2 emerging law school recruitment challenges – and how to address them


2 emerging law school recruitment challenges – and how to address them

In the last 20 years, law school enrollment has been anything but consistent. In just a five-year period, from 2010 to 2015, the number of first-year law students decreased by more than 29%. Then, from 2015 to 2020, the number of first-year law students increased by 3%. And in 2021 – due in part to the pandemic, political shifts, and LSAT exam delivery changes – law school enrollment and median LSAT scores spiked. These ups and downs have made predicting your law school class incredibly difficult, and we expect that this market will continue to evolve quickly.

Law School Enrollment Img UPDATE

As you know, law school enrollment goals are not just about overall enrollment numbers. Many of the leaders I work with through our Law School Enrollment Services initiative are trying to improve their class profiles by increasing LSAT and GPA medians, racial and ethnic diversity, and geographic diversity. For the 2022 cycle, law school applications are down. Even more notably, applications from diverse and high-scoring LSAT candidates are down, making curating your ideal law class a daunting task.

At the end of the day, having a consistent strategy will mean the difference between letting the enrollment landscape dictate your class and letting your goals dictate your class. Here are two emerging law school recruitment challenges, and how to address them with a consistent, long-term strategy.

Challenge #1: 30% of LSAT names are not available to Law Schools

In recent conversations with LSAC, some of our partners confirmed that around 30% of LSAT takers are now opting out of the Candidate Referral Service (CRS). That means that not only is the number of test-takers declining, but 30% of those prospective students’ names are not available to law schools to market to.

Solution: Diversify your lead generation sources

It’s likely that LSAT test-takers have been a consistent source of leads for your law school. But given the increasing opt-out rate for the CRS, it might be time to rethink putting so many eggs in the LSAT basket. Diversifying your lead generation strategy and expanding your audience sources will allow you to reach more viable candidates.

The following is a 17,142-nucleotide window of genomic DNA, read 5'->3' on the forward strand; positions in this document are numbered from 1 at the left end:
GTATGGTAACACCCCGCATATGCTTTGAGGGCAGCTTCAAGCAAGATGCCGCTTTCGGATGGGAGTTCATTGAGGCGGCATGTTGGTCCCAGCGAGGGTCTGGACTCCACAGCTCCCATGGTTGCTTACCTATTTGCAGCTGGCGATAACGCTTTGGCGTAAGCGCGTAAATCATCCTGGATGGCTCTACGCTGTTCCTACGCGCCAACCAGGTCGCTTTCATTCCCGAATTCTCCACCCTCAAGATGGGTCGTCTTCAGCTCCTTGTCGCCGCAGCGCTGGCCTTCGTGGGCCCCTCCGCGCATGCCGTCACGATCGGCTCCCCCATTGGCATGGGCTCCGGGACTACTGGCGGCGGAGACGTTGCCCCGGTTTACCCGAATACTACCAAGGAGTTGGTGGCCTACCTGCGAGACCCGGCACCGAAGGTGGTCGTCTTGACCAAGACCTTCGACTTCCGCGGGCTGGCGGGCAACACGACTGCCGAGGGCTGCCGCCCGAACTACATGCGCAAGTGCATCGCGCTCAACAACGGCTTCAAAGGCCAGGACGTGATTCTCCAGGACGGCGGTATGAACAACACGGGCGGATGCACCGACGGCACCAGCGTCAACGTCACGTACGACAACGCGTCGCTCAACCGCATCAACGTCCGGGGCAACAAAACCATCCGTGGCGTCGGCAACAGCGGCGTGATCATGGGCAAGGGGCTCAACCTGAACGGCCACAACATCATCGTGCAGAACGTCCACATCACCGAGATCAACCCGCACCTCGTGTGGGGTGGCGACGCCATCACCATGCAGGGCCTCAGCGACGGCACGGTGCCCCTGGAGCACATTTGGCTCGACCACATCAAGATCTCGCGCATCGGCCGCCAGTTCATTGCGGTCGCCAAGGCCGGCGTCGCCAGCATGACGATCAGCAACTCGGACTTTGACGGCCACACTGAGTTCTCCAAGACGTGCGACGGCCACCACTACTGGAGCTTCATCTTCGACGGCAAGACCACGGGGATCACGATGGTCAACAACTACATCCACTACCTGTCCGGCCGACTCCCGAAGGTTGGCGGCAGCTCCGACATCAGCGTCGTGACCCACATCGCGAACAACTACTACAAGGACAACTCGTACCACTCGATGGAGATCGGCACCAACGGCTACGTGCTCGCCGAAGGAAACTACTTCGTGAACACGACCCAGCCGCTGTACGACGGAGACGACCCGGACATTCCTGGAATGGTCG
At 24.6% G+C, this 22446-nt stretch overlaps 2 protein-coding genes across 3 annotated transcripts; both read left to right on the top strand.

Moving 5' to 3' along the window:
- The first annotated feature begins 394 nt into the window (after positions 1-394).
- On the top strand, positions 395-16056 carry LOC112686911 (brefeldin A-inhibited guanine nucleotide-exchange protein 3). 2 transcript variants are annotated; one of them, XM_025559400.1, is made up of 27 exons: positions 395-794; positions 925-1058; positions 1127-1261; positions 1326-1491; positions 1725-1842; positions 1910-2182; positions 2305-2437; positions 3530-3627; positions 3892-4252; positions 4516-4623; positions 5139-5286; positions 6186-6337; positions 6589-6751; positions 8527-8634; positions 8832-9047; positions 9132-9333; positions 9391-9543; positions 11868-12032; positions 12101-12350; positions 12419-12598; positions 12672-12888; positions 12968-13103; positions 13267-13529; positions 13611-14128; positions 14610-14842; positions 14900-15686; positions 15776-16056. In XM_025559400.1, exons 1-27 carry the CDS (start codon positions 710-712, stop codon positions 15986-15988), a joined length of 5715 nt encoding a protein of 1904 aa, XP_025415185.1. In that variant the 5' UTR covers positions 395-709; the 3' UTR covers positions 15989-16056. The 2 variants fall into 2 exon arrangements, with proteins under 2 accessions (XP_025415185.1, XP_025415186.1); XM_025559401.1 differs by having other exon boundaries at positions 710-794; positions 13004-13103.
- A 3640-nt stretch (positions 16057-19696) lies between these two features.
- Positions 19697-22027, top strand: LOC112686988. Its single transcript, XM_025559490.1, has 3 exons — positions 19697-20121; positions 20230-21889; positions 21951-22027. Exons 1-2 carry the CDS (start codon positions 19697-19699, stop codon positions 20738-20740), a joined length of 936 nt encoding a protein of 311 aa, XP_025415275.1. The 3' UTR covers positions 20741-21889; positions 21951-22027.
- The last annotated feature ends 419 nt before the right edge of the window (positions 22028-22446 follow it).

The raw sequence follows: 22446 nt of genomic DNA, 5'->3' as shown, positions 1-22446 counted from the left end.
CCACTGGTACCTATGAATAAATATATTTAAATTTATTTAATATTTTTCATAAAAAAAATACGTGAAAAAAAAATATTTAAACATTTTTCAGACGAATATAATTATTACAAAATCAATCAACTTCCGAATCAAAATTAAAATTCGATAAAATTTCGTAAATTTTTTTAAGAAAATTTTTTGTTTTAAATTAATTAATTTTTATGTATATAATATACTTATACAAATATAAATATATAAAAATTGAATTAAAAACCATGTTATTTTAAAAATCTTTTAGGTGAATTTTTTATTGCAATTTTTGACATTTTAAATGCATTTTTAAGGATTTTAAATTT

If you are not already doing so, consider generating leads from sources such as:

  • First-party digital
  • Your current undergrads
  • Your institution’s inquiry pool
  • GRE names
  • Paid search
Range of Potential Lead Generation Sources
Range of Potential Lead...

By reaching out to prospects from a range of sources via a variety of mediums—like direct mail, social media, emails, and digital ads—you can cast a wider net, giving you the best opportunity to shape your desired law school class.

Challenge #2: Competition for viable prospects is heating up

As the number of law school applications tapers off, competition for highly sought-after prospects is becoming fiercer. This means it is more important than ever to stand out to your prospective law students while also expanding your reach into new markets. The inconsistent and linear drip campaigns that many law schools use won’t be enough to build student affinity.

Solution: Drive interest and applications through persistent and persuasive marketing

Once prospects enter your marketing campaigns, your law school has a chance to really stand out among the competition. We know that every prospective law student takes a different path to enrollment, so it is important that your campaigns acknowledges each student’s unique mindsets, motivations, and timelines. Given that the average time a prospect takes to apply to law schools is more than 100 days, consistent marketing, including reminders and encouragement to apply, are imperative to your recruitment strategy.


Of LSAT records identified as overlapping from previous years, meaning over half of major list source retest.


Of FY21 apps were first contacted in the FY20 cycle, indicating these prospects do in-fact take longer than a traditional cycle to apply.

By ensuring your marketing campaigns are persuasive and persistent, your prospects will be more engaged regardless of where they are in their enrollment journey, and therefore more likely to apply. Staying in contact with and personalizing the campaign experience based on where applicants are in their law school journey can make a big difference. For example, your outreach to prospects shouldn’t end after a year, and it shouldn’t say “Enroll at our law school because we’re great.” Instead, your marketing should be continuous, all while prioritizing what students are looking for and speaking to those needs: “What are you looking to accomplish with a law degree? What are your goals? What are your challenges?” Using the information prospects share with you can help your marketing campaign speak directly to your students’ needs, let them know that you will serve those needs, and motivate them to apply.

Despite the unpredictability of the law school landscape, there are strategies your team can implement to find and reach prospects consistently. It is my hope that regardless of your enrollment goals, these strategies will help you meet them.

Ready to find out more?

Interested in seeing how these solutions have helped our law school enrollment services partners beat the market? Review our law case study compendium.

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